Cry A Meriva

cry a meriva

The production version of the new Opel Meriva will keep the concept’s suicide doors, say Carscoop. Nope, no stylish, efficient people movers in the GM stable. Keep moving people. Nothing to see here.


Comments
Join the conversation
2 of 17 comments
  • Eh_political Eh_political on Dec 23, 2008

    Rough in parking lots, but on the other hand those suicide doors would be a godsend for parents struggling with car seats, or anyone struggling with a big bulky object to load. Overall a nice vehicle, and an obvious midsize sedan replacement for many young families or smart people. I added the second category, because I think GM is wise to refrain from introducing "new" at this time. The Astra is a solid vehicle, worthy in many ways. I wouldn't consider one, because as RF pointed out prior to it's launch in NA, it was destined to fail. GM must pare the products it offers to the bone, and only return to innovation when the consumer is open minded and paying attention again. Possibly cars will be hovering at that point, I can't say...

  • Gfen Gfen on Dec 23, 2008

    Suicide/clamshell doors are assy for loading kids, because I inevitably have to do it in the parking lots where the awkwardness of the doors is a serious PITA. Sliding doors are _awesome_. That's why my wife won't drive the Element, but drives the Mazda5.

  • DenverMike When was it ever a mystery? The Fairmont maybe, but only the 4-door "Futura" trim, that was distinctively upscale. The Citation and Volare didn't have competing trims, nor was there a base stripper Maxima at the time, if ever, crank windows, vinyl seats, 2-doors, etc. So it wasn't a "massacre", not even in spirit, just different market segments. It could be that the Maxima was intended to compete with those, but everything coming from Japan at the time had to take it up a notch, if not two.Thanks to the Japanese "voluntary" trade restriction, everything had extra options, if not hard loaded. The restriction limited how many vehicles were shipped, not what they retailed at. So Japanese automakers naturally raised the "price" (or stakes) without raising MSRP. What the dealers charged (gouged) was a different story.Realistically, the Maxima was going up against entry luxury sedans (except Cimarron lol), especially Euro/German, same as the Cressida. It definitely worked in Japanese automaker's favor, not to mention inspiring Lexus, Acura and Infiniti.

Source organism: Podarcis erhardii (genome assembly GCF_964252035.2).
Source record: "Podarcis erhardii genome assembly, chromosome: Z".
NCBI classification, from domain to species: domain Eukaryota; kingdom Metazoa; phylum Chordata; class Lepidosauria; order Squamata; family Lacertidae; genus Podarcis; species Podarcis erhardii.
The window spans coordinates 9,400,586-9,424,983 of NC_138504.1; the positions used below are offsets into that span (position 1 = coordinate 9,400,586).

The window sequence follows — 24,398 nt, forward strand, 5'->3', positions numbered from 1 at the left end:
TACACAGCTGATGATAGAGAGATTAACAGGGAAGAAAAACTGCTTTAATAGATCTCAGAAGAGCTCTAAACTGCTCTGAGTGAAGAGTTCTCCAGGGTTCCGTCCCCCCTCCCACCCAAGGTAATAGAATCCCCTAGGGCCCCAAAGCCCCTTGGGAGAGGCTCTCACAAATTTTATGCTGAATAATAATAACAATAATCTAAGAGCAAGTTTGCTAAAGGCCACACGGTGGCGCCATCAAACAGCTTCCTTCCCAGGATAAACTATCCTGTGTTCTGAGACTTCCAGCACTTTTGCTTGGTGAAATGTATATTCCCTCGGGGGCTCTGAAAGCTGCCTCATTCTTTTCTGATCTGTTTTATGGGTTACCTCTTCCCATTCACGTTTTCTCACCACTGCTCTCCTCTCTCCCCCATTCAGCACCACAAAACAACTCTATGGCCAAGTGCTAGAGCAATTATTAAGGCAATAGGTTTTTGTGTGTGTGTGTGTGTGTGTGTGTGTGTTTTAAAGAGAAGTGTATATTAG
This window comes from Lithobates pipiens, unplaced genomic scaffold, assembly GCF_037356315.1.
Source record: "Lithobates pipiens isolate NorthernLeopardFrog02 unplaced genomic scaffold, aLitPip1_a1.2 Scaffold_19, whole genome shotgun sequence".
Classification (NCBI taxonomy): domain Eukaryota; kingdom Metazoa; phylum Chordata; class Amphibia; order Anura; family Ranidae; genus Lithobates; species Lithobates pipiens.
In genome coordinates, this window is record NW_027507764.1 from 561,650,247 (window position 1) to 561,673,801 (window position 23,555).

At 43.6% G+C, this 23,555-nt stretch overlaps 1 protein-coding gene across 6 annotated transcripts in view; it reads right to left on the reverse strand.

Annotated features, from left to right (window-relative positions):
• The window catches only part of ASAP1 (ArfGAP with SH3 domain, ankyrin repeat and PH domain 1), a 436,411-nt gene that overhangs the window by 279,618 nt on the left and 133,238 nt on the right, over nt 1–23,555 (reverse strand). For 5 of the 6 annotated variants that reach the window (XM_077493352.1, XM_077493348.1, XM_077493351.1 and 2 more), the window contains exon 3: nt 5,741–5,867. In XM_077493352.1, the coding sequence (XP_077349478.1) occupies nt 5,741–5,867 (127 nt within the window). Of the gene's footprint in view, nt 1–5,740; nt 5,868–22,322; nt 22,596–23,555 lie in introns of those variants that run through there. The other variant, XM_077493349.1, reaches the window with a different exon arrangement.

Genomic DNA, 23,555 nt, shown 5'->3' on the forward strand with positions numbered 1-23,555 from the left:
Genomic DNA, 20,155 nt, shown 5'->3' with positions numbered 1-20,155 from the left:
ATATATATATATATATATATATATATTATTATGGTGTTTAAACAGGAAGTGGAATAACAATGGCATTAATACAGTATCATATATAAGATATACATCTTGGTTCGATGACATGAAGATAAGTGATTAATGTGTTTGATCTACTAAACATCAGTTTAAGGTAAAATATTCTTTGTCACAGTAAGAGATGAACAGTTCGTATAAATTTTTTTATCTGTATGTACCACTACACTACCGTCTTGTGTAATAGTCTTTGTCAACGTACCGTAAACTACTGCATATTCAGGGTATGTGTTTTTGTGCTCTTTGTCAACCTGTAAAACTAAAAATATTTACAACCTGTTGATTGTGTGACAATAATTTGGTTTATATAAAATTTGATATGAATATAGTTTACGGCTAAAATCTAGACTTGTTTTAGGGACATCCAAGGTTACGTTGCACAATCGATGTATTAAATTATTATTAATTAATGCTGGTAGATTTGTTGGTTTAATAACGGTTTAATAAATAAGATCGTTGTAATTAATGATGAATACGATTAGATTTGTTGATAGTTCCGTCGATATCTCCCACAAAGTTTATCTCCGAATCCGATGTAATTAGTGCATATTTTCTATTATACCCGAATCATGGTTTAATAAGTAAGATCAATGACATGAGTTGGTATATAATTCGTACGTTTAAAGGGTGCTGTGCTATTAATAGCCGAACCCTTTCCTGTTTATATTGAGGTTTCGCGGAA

• Ronnie Schreiber Hydrocarbon based fuels have become unreliable? More expensive at the moment but I haven't seen any lines gathering around gas stations lately, have you? I'm old enough to remember actual gasoline shortages in 1973 and 1979 (of course, since then there have been many recoverable oil deposits discovered around the world plus the introduction of fracking). Consumers Power is still supplying me with natural gas. I recently went camping and had no problem buying propane.Texas had grid problems last winter because they replaced fossil fueled power plants with wind and solar, which didn't work in the cold weather. That's the definition of unreliable.I'm an "all of the above" guy when it comes to energy: fossil fuels, hydro, wind (where it makes sense), nuclear (including funding for fusion research), and possibly solar.Environmental activists, it seems to me, have no interest in energy diversity. Based on what's happened in Sri Lanka and the push against agriculture in Europe and Canada, I think it's safe to say that some folks want most of us to live like medieval peasants to save the planet for their own private jets.
  • Car65688392 thankyou for the information
  • Car65688392 Thankyou for your valuable information
  • MaintenanceCosts There's no mystery anymore about how the Japanese took over the prestige spot in the US mass market (especially on the west coast) when you realize that this thing was up against the likes of the Fairmont, Citation, and Volaré. A massacre.
Next